Molar Pregnancy - Topic Overview
What is a molar pregnancy?
A molar pregnancy happens when tissue that normally becomes a fetus instead becomes an abnormal growth in your uterus. Even though it isn't an embryo, this growth triggers symptoms of pregnancy.
A molar pregnancy should be treated right away. This will make sure that all of the tissue is removed. This tissue can cause serious problems in some women.
About 1 out of 1,500 women with early pregnancy symptoms has a molar pregnancy.
What causes a molar pregnancy?
Molar pregnancy is thought to be caused by a problem with the genetic information of an egg or sperm. There are two types of molar pregnancy: complete and partial.
Complete molar pregnancy. An egg with no genetic information is fertilized by a sperm. It does not develop into a fetus but continues to grow as a lump of abnormal tissue that looks a bit like a cluster of grapes and can fill the uterus.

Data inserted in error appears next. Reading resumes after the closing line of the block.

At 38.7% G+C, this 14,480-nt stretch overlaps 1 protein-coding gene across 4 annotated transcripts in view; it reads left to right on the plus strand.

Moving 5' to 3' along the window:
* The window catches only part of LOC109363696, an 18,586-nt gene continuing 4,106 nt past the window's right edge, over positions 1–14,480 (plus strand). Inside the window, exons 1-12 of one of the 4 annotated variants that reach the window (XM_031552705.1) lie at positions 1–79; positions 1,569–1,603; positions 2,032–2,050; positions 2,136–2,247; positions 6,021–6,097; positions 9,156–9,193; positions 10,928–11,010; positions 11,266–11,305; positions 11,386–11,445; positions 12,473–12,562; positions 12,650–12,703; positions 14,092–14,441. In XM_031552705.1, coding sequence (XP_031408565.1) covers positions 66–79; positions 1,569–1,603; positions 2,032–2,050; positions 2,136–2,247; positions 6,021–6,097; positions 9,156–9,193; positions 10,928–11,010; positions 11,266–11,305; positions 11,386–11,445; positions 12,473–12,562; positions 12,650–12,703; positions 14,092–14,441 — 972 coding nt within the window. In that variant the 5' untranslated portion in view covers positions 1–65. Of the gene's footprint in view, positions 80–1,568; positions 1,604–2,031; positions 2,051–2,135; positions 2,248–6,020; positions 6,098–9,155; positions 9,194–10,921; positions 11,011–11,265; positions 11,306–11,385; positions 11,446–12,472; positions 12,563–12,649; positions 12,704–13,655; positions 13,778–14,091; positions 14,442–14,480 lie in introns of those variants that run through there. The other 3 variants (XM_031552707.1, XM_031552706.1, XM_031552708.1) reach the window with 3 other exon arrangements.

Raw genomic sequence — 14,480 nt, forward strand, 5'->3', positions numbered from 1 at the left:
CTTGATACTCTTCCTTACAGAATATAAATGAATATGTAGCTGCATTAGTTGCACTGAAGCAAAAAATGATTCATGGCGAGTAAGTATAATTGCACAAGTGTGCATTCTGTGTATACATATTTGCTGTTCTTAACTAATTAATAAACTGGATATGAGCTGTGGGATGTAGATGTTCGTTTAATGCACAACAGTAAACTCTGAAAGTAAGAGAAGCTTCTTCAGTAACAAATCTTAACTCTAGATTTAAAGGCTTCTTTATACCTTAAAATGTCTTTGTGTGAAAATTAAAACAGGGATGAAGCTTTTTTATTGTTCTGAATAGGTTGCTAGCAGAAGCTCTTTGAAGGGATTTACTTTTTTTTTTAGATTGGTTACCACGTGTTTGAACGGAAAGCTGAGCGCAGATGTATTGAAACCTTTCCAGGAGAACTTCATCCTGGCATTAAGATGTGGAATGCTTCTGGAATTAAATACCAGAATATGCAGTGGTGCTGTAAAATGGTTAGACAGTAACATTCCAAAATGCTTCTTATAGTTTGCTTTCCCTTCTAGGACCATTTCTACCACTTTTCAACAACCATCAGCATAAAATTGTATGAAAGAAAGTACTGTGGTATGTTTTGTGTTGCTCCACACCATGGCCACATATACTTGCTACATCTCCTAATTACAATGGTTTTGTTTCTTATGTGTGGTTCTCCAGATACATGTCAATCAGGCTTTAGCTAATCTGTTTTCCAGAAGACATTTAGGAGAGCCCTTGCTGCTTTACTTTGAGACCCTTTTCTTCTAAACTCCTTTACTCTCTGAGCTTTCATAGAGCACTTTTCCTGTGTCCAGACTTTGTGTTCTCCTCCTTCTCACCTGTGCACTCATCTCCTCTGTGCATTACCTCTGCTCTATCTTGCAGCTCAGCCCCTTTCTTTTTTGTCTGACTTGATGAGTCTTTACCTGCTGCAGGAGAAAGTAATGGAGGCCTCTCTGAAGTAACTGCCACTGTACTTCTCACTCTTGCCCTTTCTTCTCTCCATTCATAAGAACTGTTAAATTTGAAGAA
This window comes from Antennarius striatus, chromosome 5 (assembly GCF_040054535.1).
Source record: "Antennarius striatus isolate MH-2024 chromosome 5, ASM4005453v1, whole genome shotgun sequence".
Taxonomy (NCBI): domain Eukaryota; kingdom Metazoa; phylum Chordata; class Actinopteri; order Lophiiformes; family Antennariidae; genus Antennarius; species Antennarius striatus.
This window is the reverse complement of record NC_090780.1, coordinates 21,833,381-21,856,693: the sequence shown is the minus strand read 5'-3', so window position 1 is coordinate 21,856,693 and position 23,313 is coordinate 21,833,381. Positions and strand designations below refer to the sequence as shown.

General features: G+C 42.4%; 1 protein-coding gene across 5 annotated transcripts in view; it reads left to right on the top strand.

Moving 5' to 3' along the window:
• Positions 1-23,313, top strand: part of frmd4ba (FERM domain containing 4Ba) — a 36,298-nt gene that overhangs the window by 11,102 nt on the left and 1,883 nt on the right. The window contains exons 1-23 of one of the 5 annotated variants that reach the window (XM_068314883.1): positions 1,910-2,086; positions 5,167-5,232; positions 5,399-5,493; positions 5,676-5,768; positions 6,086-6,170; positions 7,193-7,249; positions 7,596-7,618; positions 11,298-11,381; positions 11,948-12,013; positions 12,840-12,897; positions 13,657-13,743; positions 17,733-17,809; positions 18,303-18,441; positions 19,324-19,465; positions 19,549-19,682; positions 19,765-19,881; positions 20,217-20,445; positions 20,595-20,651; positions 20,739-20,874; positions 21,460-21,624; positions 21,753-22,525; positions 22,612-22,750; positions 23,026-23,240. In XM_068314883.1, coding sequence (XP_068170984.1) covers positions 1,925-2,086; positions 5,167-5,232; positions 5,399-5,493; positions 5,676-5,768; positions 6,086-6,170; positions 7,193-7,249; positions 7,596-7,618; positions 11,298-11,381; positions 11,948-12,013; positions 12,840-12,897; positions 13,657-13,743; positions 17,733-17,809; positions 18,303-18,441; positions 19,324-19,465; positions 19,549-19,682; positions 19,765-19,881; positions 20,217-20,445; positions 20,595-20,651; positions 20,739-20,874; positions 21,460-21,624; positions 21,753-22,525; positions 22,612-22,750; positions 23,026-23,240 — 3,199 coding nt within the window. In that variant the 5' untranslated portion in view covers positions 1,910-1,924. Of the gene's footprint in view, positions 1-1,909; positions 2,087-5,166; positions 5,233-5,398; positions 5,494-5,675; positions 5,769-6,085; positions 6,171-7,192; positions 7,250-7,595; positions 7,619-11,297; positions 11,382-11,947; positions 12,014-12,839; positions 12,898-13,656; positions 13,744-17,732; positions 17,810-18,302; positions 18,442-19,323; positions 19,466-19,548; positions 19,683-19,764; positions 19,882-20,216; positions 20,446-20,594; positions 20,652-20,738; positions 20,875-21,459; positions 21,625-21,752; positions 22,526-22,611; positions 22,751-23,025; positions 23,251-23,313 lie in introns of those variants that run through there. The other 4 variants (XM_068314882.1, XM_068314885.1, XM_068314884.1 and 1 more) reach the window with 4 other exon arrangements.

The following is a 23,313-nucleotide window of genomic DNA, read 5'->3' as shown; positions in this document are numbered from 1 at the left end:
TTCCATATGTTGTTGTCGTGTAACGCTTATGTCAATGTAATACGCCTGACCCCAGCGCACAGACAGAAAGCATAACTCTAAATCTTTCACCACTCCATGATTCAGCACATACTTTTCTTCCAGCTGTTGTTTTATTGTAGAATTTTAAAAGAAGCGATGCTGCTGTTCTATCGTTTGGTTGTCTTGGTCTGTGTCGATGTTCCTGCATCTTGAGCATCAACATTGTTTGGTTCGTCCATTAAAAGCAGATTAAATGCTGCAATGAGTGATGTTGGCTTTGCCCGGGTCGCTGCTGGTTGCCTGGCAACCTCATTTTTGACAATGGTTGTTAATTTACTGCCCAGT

Partial molar pregnancy. An egg is fertilized by two sperm. The placenta becomes the molar growth. Any fetal tissue that forms is likely to have severe defects.
Sometimes a pregnancy that seems to be twins is found to be one fetus and one molar pregnancy. But this is very rare.
Things that may increase your risk of having a molar pregnancy include:
Age. The risk for complete molar pregnancy steadily increases after age 35.
A history of molar pregnancy, especially if you've had two or more.
A history of miscarriage.
A diet low in carotene. Carotene is a form of vitamin A. Women who don't get enough of this vitamin have a higher rate of complete molar pregnancy.
What are the symptoms?
A molar pregnancy causes the same early symptoms that a normal pregnancy does, such as a missed period or morning sickness. But a molar pregnancy usually causes other symptoms too. These may include:
Most of these symptoms can also occur with a normal pregnancy, a multiple pregnancy, or a miscarriage.